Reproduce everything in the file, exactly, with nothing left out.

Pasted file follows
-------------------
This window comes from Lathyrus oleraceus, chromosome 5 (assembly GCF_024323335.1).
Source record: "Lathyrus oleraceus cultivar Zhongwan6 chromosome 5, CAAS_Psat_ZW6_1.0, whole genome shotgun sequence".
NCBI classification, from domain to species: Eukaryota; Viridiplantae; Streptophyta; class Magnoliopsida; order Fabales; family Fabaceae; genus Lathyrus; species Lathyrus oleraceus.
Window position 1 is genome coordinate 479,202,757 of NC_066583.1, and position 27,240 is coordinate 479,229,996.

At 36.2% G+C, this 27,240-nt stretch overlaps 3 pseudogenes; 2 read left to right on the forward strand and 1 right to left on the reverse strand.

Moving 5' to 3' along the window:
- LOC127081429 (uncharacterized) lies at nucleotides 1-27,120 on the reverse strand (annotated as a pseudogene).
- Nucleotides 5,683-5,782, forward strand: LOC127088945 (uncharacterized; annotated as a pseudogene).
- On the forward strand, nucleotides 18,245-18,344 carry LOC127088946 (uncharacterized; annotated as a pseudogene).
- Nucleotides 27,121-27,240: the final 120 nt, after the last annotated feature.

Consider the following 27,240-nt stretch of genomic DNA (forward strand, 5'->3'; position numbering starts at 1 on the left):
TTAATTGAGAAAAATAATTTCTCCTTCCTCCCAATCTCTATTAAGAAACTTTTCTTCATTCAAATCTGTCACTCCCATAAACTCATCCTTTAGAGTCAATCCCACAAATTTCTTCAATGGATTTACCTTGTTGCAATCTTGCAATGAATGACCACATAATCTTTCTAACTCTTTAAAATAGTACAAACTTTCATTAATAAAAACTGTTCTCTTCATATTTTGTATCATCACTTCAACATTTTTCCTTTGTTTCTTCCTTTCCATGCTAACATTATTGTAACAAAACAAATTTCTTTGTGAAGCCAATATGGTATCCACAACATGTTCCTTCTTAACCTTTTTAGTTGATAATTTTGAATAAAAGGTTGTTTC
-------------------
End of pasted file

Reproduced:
This window comes from Lathyrus oleraceus, chromosome 5 (assembly GCF_024323335.1).
Source record: "Lathyrus oleraceus cultivar Zhongwan6 chromosome 5, CAAS_Psat_ZW6_1.0, whole genome shotgun sequence".
NCBI classification, from domain to species: Eukaryota; Viridiplantae; Streptophyta; class Magnoliopsida; order Fabales; family Fabaceae; genus Lathyrus; species Lathyrus oleraceus.
Window position 1 is genome coordinate 479,202,757 of NC_066583.1, and position 27,240 is coordinate 479,229,996.

At 36.2% G+C, this 27,240-nt stretch overlaps 3 pseudogenes; 2 read left to right on the forward strand and 1 right to left on the reverse strand.

Moving 5' to 3' along the window:
- LOC127081429 (uncharacterized) lies at nucleotides 1-27,120 on the reverse strand (annotated as a pseudogene).
- Nucleotides 5,683-5,782, forward strand: LOC127088945 (uncharacterized; annotated as a pseudogene).
- On the forward strand, nucleotides 18,245-18,344 carry LOC127088946 (uncharacterized; annotated as a pseudogene).
- Nucleotides 27,121-27,240: the final 120 nt, after the last annotated feature.

Consider the following 27,240-nt stretch of genomic DNA (forward strand, 5'->3'; position numbering starts at 1 on the left):
TTAATTGAGAAAAATAATTTCTCCTTCCTCCCAATCTCTATTAAGAAACTTTTCTTCATTCAAATCTGTCACTCCCATAAACTCATCCTTTAGAGTCAATCCCACAAATTTCTTCAATGGATTTACCTTGTTGCAATCTTGCAATGAATGACCACATAATCTTTCTAACTCTTTAAAATAGTACAAACTTTCATTAATAAAAACTGTTCTCTTCATATTTTGTATCATCACTTCAACATTTTTCCTTTGTTTCTTCCTTTCCATGCTAACATTATTGTAACAAAACAAATTTCTTTGTGAAGCCAATATGGTATCCACAACATGTTCCTTCTTAACCTTTTTAGTTGATAATTTTGAATAAAAGGTTGTTTC